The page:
FIG. 1 is a block diagram of a computer system in which a preferred embodiment of the present invention is applicable;

FIGS. 2-10 are screen displays depicting various stages of load testings, in accordance with a preferred embodiment of the present invention; and

FIG. 11 is a high-level logic flow diagram illustrating a method for performing load tests, in accordance with a preferred embodiment of the present invention.

DESCRIPTION OF A PREFERRED EMBODIMENT

The present invention may be executed in a variety of computers under a number of different operating systems. The computer may be, for example, a personal computer, a midrange computer or a mainframe computer. In addition, the computer may be a stand-alone system or part of a network such as a local-area network (LAN) or a wide-area network (WAN).

Referring now to the drawings and in particular to FIG. 1, there is depicted a block diagram of a computer system 10 in which a preferred embodiment of the present invention is applicable. As shown, a processor 12, a read-only memory (ROM) 13, and a random access memory (RAM) 14 are connected to a system bus 11. Processor 12, ROM 13, and RAM 14 are also coupled to a peripheral component interconnect (PCI) bus 20 of computer system 10 through a PCI host bridge 16. PCI host bridge 16 provides a low latency path through which processor 12 may directly access PCI devices mapped anywhere within bus memory and/or I/O address spaces. PCI host bridge 16 also provides a high bandwidth path allowing PCI devices to directly access RAM 14. In addition, an audio adapter 23 and a graphics adapter 21 may be attached to PCI bus 20. Graphics adapter 21 controls visual output through a video monitor 22 and audio adapter 20 controls audio output through a speaker 24. Also attached to PCI bus 20 is a communications adapter 15 and a small computer system interface (SCSI) 18. Communications adapter 15 connects computer system 10 to a local-area network (LAN) 17. SCSI 18 is utilized to control a high-speed SCSI disk drive 19. Expansion bus bridge 29, such as a PCI-to-ISA bus bridge, may be utilized for coupling an industry standard architecture (ISA) bus 25 to PCI bus 20. As shown, a keyboard 26 and a mouse 28 are attached to ISA bus 25 for performing certain basic I/O functions.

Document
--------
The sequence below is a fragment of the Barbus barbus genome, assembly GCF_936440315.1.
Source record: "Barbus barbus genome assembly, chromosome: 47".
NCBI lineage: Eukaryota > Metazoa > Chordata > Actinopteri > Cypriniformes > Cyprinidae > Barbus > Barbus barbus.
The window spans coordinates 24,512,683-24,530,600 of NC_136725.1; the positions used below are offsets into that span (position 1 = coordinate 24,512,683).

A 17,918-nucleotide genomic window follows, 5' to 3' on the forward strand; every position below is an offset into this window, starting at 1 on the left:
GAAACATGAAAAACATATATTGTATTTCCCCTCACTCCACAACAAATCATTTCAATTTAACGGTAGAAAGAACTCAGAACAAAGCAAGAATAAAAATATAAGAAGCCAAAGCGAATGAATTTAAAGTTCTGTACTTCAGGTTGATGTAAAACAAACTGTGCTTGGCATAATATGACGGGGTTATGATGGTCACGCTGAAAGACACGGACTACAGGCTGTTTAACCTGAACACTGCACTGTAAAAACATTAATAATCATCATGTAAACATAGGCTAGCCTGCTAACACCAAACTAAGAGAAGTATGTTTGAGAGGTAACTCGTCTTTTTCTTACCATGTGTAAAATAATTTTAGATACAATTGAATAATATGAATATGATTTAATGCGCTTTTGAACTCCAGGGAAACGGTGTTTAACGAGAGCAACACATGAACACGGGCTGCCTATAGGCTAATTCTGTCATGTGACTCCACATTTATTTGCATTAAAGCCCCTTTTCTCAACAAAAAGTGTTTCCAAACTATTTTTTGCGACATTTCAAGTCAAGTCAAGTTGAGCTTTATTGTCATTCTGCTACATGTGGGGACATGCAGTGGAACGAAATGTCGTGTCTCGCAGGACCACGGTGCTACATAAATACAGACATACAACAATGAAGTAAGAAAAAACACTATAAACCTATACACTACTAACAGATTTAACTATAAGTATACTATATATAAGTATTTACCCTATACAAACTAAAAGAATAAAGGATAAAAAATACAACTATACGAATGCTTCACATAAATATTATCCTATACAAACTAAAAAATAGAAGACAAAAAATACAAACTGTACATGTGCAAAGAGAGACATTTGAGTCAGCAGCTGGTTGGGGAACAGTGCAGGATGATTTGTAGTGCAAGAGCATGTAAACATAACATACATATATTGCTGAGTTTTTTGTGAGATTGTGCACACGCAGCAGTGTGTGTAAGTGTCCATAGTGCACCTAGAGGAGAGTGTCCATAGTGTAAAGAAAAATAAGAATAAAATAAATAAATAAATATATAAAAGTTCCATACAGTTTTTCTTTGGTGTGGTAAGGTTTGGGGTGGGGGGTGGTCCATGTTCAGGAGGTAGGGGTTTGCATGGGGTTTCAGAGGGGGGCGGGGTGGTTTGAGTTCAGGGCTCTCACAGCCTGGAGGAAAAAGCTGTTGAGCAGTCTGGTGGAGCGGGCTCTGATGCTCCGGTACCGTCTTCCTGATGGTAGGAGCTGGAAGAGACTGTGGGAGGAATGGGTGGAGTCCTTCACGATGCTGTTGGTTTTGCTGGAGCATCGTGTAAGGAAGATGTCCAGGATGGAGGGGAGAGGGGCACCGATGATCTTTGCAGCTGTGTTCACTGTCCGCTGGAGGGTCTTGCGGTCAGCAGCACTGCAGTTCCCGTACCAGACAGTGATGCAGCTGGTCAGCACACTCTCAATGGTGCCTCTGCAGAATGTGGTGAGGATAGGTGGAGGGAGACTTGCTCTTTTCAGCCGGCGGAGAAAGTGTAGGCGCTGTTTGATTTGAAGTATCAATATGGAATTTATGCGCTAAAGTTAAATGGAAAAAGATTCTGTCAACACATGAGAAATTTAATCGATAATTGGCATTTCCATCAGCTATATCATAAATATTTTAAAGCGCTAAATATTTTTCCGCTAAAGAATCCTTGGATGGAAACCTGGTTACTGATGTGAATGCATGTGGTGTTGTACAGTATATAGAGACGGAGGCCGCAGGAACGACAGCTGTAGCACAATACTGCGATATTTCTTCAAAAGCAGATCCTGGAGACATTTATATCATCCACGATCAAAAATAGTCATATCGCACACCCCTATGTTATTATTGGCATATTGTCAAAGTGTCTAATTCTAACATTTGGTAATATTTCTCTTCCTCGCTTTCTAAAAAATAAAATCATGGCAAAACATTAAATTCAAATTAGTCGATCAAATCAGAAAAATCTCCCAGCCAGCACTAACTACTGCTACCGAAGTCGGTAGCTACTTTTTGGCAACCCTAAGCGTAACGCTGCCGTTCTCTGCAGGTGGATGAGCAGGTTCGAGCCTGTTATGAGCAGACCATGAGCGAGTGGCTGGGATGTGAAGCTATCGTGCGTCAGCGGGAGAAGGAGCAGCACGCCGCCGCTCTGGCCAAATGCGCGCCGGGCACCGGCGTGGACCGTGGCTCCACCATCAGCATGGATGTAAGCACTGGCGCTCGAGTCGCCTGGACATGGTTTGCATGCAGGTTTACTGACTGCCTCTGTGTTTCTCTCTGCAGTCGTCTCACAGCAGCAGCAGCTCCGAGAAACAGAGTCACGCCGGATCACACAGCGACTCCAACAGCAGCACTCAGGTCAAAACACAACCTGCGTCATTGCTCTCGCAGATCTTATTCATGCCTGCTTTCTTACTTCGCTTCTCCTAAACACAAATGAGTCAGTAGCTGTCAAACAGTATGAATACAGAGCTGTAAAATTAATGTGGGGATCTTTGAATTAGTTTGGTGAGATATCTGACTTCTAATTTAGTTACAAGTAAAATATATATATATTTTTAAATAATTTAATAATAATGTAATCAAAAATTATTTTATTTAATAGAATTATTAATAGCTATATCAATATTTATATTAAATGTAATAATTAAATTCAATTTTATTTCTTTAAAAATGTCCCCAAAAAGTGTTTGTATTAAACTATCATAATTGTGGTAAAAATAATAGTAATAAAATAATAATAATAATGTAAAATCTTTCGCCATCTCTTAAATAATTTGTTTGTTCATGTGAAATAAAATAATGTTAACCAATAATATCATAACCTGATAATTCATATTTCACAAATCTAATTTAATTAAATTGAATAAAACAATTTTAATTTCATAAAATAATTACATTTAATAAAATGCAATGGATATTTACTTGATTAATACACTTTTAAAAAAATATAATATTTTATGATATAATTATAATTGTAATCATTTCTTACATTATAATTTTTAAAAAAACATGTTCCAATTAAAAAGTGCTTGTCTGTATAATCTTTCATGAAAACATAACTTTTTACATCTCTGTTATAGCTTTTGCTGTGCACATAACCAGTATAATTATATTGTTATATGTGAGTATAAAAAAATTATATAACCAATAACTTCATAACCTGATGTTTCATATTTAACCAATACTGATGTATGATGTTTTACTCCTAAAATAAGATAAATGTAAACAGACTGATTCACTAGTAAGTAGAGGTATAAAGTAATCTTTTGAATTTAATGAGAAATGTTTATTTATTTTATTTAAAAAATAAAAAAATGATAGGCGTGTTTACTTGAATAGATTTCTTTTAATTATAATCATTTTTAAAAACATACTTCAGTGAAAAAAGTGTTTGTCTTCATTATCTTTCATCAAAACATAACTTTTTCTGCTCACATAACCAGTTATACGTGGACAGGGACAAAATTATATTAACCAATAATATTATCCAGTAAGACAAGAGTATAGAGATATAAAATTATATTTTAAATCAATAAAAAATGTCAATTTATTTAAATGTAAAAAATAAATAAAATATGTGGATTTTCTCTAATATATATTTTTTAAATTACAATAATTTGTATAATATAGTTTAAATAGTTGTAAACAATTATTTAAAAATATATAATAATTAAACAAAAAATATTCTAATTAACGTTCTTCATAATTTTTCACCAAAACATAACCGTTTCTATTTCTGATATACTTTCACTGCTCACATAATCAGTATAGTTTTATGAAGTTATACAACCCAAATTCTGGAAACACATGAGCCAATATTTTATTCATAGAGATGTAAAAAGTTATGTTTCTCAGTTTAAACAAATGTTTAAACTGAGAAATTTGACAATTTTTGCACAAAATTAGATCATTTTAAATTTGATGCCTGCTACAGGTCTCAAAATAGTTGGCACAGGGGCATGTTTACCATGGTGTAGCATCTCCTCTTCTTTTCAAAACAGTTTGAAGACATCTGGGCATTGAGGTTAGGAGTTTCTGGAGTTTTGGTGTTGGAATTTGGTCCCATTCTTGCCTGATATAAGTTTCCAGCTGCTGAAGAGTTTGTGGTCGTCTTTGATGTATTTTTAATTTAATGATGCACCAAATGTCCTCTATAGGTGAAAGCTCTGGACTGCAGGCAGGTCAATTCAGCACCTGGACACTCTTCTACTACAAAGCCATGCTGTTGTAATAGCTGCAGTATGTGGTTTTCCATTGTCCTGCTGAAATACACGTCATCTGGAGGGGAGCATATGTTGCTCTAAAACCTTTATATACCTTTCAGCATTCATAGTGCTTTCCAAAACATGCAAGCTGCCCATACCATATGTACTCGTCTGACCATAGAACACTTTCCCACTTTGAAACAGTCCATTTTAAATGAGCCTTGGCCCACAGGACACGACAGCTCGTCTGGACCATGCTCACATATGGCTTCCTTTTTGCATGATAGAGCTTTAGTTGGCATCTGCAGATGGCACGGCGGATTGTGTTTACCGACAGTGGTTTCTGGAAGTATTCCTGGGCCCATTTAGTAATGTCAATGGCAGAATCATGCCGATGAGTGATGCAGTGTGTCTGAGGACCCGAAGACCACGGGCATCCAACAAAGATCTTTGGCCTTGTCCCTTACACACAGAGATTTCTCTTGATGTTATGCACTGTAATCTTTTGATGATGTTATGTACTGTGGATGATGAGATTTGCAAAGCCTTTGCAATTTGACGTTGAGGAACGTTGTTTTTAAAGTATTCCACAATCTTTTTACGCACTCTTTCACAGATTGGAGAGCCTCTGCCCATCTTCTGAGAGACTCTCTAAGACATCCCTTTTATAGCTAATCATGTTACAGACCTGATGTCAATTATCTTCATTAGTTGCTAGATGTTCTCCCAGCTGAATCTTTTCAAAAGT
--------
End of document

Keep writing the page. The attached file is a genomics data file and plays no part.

A realistic load test for an internet server-based software application would allow the load test to generate entries, to execute specific queries that actually open database records, and to modify any randomly chosen records. Correlation of dynamic data is required in order to perform such realistic load test.